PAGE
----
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Diabetic Coma And Ketoacidosis: Clinical Significance Of Its Management And Insulin Therapy

Updated on February 18, 2014

Correcting Dehydration In Diabetic Coma

Source

Diabetic Coma

The following are the principles of management of diabetic ketoacidosis

  1. Correction of dehydration
  2. Correction of electrolyte disturbances and acidosis
  3. Control of hyperglycemia
  4. Removal of precipitating factors like infection
  5. Supportive measures
  6. Long- term management

Diabetic ketoacidosis is a medical emergency requiring hospitalization for treatment. In comatose patients, nasograstric tube is introduced to aspirate the stomach contents. No oral feeds are permitted. These measures help to avoid aspiration pneumonia.

Correction of dehydration: Fluid and electrolytes should be replenished as early as possible and this is the most effective single step to arrest further deterioration and bring about recovery. Normal saline is the fluid of choice to start treatment. The approximate fluid deficit ranges from 2- 8 liters depending on the severity of the condition. The speed of administration of isotonic saline for a moderately severe case is given below.

Amount In Liters
Time In Hours
1st liter
0.5
2nd liter
1
3rd liter
1
4th liter
2
5th liter
3
6th liter
4 (Total infusion of 6 liters in 11 to 12 hours)

Blood glucose and plasma bicarbonate are estimated at 2- hourly intervals. When the blood glucose falls below 250 mg/dl, 5% glucose solution may be given instead of saline. This helps in preventing hypoglycemia and also providing water for correcting cellular dehydration. By this time, most of the patients regain consciousness and are able to take oral feeds. At this stage, oral intake is increased and intravenous administration is tapered off.

Insulin Therapy

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Insulin

Diabetic coma is the most urgent indication for soluble insulin. Insulin has to be given intravenously in moderate or severe cases. In mild cases indulin may be given intramuscularly.

Dose: Since large intermittent doses may lead to complications such as late hypoglycemia, hypokalemia, hyperlactatemia and osmotic disequilibrium, the present treand is to use smaller doses, 2- 10 units per hour continuously as slow intravenous infusion. In some cases, higher bolus doses may be required. Action of insulin lasts only for a few minutes if given intravenously. In mild cases, the same dose can be given intramuscularly every 1 hour.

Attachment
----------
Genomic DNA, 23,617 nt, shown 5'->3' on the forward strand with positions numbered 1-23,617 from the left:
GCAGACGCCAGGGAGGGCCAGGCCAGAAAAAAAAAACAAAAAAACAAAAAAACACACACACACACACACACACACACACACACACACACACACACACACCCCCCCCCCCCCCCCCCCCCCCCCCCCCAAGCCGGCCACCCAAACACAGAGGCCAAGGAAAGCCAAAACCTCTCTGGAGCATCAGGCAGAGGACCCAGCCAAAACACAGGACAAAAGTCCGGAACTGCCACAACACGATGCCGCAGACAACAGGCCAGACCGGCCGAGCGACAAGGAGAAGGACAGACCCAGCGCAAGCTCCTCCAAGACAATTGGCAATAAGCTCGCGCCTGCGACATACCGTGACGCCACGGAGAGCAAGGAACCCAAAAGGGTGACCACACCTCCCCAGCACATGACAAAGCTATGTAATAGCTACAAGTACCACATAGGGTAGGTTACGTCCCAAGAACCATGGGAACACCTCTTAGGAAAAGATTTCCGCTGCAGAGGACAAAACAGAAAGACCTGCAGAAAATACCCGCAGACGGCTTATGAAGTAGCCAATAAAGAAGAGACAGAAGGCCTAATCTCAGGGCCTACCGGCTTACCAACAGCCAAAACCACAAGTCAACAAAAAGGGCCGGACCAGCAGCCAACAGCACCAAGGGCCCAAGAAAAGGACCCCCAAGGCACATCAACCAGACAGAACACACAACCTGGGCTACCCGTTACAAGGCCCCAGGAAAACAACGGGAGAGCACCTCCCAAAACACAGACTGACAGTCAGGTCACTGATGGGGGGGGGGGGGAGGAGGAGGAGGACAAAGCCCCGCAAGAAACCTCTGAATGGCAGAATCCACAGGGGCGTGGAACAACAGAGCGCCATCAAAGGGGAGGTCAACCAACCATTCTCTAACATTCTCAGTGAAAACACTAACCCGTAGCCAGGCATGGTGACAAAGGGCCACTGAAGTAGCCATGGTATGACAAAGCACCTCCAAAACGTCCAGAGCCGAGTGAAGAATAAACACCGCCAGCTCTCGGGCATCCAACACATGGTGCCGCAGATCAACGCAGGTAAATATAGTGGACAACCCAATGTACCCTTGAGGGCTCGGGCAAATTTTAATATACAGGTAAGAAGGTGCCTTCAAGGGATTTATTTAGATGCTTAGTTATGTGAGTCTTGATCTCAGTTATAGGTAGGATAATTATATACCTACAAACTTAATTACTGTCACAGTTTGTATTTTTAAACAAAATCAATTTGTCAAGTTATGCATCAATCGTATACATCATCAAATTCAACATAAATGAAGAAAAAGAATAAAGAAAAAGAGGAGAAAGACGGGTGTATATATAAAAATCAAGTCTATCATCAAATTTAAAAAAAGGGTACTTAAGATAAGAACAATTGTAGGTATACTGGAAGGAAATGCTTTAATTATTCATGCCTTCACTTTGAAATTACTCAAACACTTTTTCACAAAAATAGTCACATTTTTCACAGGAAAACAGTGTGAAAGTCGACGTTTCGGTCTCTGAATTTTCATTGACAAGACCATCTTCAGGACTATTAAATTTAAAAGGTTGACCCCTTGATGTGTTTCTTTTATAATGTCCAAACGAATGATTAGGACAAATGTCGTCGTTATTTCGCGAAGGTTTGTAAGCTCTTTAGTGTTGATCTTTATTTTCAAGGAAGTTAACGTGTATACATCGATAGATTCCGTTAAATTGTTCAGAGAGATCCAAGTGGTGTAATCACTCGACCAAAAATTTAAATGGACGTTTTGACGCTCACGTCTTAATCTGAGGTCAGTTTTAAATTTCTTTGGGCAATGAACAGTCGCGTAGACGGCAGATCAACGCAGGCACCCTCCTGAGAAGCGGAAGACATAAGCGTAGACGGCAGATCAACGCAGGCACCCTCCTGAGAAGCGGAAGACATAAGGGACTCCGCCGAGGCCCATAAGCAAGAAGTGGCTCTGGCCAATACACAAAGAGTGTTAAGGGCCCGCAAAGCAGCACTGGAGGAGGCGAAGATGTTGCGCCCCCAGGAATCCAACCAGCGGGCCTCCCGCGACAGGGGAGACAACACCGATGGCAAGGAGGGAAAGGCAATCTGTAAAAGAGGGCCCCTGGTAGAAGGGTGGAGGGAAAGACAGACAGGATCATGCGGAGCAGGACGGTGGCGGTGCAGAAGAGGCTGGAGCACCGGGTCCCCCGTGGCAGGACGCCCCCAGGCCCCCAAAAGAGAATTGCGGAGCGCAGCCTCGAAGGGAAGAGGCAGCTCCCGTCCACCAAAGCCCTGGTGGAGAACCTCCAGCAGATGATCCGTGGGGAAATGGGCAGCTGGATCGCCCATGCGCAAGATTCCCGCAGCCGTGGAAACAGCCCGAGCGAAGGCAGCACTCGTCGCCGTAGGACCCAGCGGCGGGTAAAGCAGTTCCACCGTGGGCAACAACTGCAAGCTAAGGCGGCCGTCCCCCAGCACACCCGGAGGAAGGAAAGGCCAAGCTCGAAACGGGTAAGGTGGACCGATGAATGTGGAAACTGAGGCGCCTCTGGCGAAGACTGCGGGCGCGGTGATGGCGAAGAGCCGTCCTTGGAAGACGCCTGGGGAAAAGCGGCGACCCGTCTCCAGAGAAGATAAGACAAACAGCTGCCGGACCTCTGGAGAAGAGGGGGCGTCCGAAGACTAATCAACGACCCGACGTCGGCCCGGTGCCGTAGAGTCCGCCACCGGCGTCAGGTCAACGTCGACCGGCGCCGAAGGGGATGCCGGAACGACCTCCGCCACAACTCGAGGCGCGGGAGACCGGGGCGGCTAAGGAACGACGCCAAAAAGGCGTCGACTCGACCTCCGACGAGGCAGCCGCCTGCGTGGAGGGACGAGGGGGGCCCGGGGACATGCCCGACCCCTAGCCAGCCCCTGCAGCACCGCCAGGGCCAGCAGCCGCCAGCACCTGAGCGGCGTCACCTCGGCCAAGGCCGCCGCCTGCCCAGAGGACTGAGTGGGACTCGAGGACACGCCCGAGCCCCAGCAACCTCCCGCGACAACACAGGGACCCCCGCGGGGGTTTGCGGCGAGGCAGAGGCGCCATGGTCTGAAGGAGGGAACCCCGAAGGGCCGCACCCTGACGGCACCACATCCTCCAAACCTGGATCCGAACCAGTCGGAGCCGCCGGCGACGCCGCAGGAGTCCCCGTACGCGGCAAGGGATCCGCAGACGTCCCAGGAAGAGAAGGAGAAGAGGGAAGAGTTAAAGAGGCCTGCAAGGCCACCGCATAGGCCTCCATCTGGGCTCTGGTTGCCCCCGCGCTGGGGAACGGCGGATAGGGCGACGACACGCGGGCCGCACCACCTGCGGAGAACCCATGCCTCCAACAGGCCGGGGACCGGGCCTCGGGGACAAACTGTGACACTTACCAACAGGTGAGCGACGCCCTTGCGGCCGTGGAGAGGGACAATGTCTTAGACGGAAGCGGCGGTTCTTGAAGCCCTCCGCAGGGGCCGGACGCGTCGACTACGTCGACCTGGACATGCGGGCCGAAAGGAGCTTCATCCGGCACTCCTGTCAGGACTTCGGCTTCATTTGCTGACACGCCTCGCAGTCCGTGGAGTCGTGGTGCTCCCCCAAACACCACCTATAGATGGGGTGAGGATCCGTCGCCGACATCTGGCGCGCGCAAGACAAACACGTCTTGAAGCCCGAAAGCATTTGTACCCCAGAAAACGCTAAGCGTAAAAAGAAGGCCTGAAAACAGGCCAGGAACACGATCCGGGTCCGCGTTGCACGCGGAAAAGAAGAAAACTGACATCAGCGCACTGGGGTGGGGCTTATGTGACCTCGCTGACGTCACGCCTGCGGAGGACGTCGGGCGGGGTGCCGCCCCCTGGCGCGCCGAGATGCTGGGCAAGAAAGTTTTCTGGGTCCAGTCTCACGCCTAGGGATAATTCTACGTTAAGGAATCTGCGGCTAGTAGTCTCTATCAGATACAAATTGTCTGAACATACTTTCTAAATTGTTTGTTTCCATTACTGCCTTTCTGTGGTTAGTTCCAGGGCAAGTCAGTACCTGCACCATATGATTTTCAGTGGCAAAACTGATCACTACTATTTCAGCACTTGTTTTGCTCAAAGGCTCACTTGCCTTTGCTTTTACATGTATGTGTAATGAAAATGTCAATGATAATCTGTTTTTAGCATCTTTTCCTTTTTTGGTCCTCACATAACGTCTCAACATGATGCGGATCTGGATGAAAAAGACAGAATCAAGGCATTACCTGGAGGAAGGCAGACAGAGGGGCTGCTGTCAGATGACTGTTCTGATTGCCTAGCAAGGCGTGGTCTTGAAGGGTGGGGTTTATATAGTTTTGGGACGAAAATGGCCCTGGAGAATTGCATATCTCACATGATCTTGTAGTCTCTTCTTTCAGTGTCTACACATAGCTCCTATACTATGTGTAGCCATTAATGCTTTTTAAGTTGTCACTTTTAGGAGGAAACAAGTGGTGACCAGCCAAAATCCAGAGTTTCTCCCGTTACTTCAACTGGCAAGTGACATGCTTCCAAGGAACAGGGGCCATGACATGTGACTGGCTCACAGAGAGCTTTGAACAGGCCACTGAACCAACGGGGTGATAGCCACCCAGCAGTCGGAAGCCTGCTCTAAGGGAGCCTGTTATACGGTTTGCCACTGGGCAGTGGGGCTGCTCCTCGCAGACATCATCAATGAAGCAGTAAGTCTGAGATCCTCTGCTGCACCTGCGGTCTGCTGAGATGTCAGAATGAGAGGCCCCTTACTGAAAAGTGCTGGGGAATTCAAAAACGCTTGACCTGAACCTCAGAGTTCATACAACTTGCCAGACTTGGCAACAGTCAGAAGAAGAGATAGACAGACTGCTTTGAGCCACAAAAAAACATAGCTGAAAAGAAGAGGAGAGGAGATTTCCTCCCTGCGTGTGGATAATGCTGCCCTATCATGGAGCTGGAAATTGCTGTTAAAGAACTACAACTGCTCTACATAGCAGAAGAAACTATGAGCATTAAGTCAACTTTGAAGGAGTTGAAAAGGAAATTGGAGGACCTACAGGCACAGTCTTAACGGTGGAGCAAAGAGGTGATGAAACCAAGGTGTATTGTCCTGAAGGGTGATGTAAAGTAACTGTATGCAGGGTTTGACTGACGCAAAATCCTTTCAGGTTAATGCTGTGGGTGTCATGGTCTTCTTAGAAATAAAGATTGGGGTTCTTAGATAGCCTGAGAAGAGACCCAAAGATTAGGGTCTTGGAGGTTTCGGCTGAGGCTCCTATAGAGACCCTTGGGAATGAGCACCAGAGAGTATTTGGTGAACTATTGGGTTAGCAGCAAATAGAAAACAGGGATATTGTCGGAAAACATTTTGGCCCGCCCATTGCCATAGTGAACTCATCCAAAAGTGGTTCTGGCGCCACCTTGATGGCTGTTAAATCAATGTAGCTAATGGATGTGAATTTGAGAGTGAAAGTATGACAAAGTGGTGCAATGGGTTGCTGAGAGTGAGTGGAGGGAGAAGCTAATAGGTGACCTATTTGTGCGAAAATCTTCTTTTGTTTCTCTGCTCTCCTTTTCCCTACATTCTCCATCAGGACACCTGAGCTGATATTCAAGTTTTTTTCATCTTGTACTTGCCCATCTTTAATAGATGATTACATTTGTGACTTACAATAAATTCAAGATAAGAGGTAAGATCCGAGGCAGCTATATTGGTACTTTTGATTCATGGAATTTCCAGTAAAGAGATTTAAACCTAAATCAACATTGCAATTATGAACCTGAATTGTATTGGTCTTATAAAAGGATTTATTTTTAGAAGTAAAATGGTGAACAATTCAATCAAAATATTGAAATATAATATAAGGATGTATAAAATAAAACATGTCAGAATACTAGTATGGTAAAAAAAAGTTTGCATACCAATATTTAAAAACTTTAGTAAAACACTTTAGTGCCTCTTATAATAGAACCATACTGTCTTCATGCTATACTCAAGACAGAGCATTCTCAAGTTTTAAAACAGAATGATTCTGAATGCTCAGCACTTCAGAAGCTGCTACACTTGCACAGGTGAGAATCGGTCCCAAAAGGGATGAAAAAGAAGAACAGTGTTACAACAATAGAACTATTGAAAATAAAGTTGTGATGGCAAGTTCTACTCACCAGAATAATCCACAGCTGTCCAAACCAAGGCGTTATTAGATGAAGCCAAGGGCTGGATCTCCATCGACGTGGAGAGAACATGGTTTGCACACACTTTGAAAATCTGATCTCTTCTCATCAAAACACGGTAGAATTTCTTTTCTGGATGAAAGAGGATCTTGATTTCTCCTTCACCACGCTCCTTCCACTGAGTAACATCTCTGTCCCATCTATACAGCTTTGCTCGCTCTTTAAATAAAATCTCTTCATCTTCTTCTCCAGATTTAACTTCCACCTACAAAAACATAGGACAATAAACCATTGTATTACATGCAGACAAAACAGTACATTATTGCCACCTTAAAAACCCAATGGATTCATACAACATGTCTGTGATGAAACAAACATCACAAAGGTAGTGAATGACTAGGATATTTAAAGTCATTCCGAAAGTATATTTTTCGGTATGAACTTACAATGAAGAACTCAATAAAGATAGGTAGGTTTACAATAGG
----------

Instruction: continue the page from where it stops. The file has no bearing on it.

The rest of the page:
Insulin is diluted with saline to give 0.1 unit/ml and administered in the drip or by intermittent injections in a dose of 6 units/hour (0.1unit/Kg/h for children) till the blood glucose comes down to 180 mg/dl. Thereafter, the dose of insulin is reduced to 3 units/hour. It is ideal to reduce the blood glucose by 90 mg/dl/h (5 mmol/liter/hr). In insulin- resistant cases (as determined by blood sugar estimations at 1 hour and 2 hour intervals) larger dose should be started without delay. It should be the aim to correct the metabolic abnormality within the shortest period, since prolongation of the coma may give rise to irreversible cellular damage. Insulin infusion is continued till the patient is able to take oral feeds and is fit for subcutaneous insulin.

If intramuscular injections of insulin are used, the dose is 20 units as loading dose and 6 units every 1 hour to be reduced to 6 units every 2 hours; when the blood glucose falls below 180 mg/dl. Once the emergency tides over, the patient should be put back on his regular insulin regiment.

Gaining Electrolytes Through Drinks

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Electrolyte Balance

In addition to severe loss of sodium, there is also gross potassium deficit. The serum potassium level does not reflect the total body content since there is leakage of intracellular potassium to the extracellular compartment. In the early phases, the serum potassium level is high. With the normalization of metabolism with insulin and fluid replacement, potassium re-enters the cells. At this stage, serious hypokalemia may supervene. Administations of potassium early in the rgimen prevents this complication. If serum potassium is above 4 to 5 mEq/liter, potassium chloride administration is not started till the potassium falls with therapy. The dose and frequency are adjusted by 2- hourly serum potassium estimations. It is desirable to maintain the serum potassium level between 4 and 5 meq/liter. Potassium replacement is crucial to prevent death due to hypokalemia during recovery. In a severe case, approximately 100- 200 mEq of potassium may be necessary in the first 24 hours. Electrocardiogram monitoring is a helpful bedside method to indicate the effects of hypo and hyperkalemia on the heart.

Bicarbonate: Sodium bicarbonate is administered when there is severe acidosis indicated by the pH of blood below 7.1 and plasma bicarbonate level below 15 mEq/liter. Sodium bicarbonate is given slowly in dose of 55 to 100 meq/h (200 to 300 ml of 2.74% NAHCO3 solution). As the condition improves, the dose is reduced.

Foci of infection which may act as the precipitating factors should be identified. Appropriate antibiotic therapy should be started from the beginning. Other supportive measures include proper care of the mouth, attention to the bladder and bowels, maintenance of fluid balance charts, and prevention of decubitus ulcers. When the patient improves, he is rehabilitated and this usual antidiabetic regimen is restored. With modern lines of therapy, almost all cases of diabetic coma can be saved if the condition has not advance too far.

© 2014 Funom Theophilus Makama

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